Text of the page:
Weber State University senior point guard Isiah Brown has not had the traditional college experience.

He transferred from Northwestern to Grand Canyon and now finds himself in Ogden with the chance to lead a freshly-established WSU team. He’s packed and unpacked many bags throughout his college career and it’s helped shape him into the player he is now.

Northwestern's Bryant McIntosh (30) hugs teammate Isiah Brown (12) in the final seconds of a 79-73 against Gonzaga in the second round of the NCAA Tournament at Vivint Smart Home Arena in Salt Lake City on Saturday, March 18, 2017. (Armando L. Sanchez/Chicago Tribune/TNS)
Northwestern's Bryant McIntosh (30) hugs teammate Isiah Brown (12) in the final seconds of a 79-73 against Gonzaga in the second round of the NCAA Tournament at Vivint Smart Home Arena in Salt Lake City on Saturday, March 18, 2017. (Armando L. Sanchez/Chicago Tribune/TNS)

“I’ve learned a lot. I’ve been through probably every up and down and high and low that you could as a division one basketball player,” Brown said. “I feel like there is nothing that I haven’t seen, and there isn’t a situation that I haven’t been in, so that gives me comfort. I try to be that source of information for my teammates and teach them whenever they need it.”

Brown has always been tied to basketball. He began his walk of life in Anchorage, Alaska, which is where his father Gerald played the sport in college.

His father went on to play and coach at the professional level. As you can imagine, it didn’t take long for Brown to fall in love with the game.

Although he lived in Alaska, Brown spent his summers in Seattle playing AAU basketball. Once Brown became a 7th grader and the hoop dreams began to feel like an eventual reality, the family decided that it would be best to pack up their belongings and move to Seattle full-time.

In Seattle, Brown’s name would eventually go down in the record books.

When most people think of Seattle the first few things that come to mind are usually coffee, the constant rain and the gloomy grayscale that can make a bad day feel worse.

What many don’t realize is that there is a vibrant “hoop culture” awaiting anyone who ventures into the depths of the city. Despite not having a NBA team in the area since 2008, the city thrives off basketball and a lot of that is thanks to high school competitions.

Throughout Washington state, there are 1,016 high schools. 18 of those schools –– including an all-girls school –– are members of the toughest league the state has to offer: Metro League.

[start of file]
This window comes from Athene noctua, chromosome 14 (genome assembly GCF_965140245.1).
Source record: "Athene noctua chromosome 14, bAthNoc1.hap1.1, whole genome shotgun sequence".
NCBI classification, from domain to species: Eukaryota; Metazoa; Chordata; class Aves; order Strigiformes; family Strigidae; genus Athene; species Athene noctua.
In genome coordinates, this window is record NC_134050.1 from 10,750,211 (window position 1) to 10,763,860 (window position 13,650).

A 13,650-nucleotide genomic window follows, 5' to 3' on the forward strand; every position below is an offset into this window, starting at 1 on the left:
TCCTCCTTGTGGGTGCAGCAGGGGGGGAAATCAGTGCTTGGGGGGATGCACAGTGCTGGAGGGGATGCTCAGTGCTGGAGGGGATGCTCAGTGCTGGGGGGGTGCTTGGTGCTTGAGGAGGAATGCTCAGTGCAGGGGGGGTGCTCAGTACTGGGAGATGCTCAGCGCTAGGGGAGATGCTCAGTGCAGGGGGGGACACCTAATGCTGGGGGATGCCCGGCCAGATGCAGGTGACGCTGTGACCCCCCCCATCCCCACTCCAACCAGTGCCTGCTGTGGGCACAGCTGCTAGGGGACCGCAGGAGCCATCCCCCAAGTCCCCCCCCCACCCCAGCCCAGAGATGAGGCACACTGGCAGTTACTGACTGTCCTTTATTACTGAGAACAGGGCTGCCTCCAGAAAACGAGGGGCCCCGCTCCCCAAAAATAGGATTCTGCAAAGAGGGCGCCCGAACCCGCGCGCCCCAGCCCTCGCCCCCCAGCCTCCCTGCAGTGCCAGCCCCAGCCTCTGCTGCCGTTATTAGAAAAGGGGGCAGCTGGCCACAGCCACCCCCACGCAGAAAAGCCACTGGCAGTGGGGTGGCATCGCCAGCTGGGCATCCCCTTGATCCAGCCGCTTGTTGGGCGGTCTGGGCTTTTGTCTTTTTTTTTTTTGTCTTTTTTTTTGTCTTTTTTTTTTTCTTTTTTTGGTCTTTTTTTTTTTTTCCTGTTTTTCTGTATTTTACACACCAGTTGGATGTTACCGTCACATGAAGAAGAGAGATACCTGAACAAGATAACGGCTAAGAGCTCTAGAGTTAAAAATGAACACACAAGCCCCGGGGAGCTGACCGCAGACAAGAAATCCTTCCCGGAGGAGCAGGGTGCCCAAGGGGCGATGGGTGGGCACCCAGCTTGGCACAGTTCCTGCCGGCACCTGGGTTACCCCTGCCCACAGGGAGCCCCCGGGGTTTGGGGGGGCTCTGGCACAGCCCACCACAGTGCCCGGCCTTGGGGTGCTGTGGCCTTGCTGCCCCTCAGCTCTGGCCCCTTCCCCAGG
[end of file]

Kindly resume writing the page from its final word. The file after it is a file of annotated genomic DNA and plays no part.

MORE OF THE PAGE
Metro is where a number of guys have been shaped and developed into NBA players, but there are two schools that regularly produce the most talent.

The Bulldogs of Garfield High School and the Vikings of Rainier Beach High School are two inner city teams that have dominated the past two decades.

From the championships won to the players that went onto play division one basketball and have made the NBA, there is nothing in the state that compares to the legacy of Garfield or the intimidation of Beach.

Brown played in the Metro League but not as a Bulldog or a Viking: he was a Lion.

Brown went to the Lakeside school. It’s a private institution and has a tuition fee of $38,160. Their most notable alumni are Microsoft co-founders Paul Allen and Bill Gates, which has led to the school seeping with wealth. However, when it comes to basketball, their history is not so rich.

In fact, the most notable player the school has produced is Brown.

In his time at Lakeside, Brown often found himself as one of the key talking points in town thanks to his scoring prowess. By the time his high school career came to an end, he was the all-time leading scorer in Metro League history, and the fact that he did it as a Lion makes it even more special.

“I take a lot of pride in being from Lakeside — representing that community and that school,” Brown said. “I’ve always felt really entrenched in that community. They always supported me, believed in me and gave me the opportunity to have an incredible career so yeah, I take a lot of pride in that.”

Rather than electing to team up with the powerhouses of the city, he did all he could to try and dethrone them. On a cold night in January of 2016, Brown scored 50 points against Garfield, yet his team lost by 22.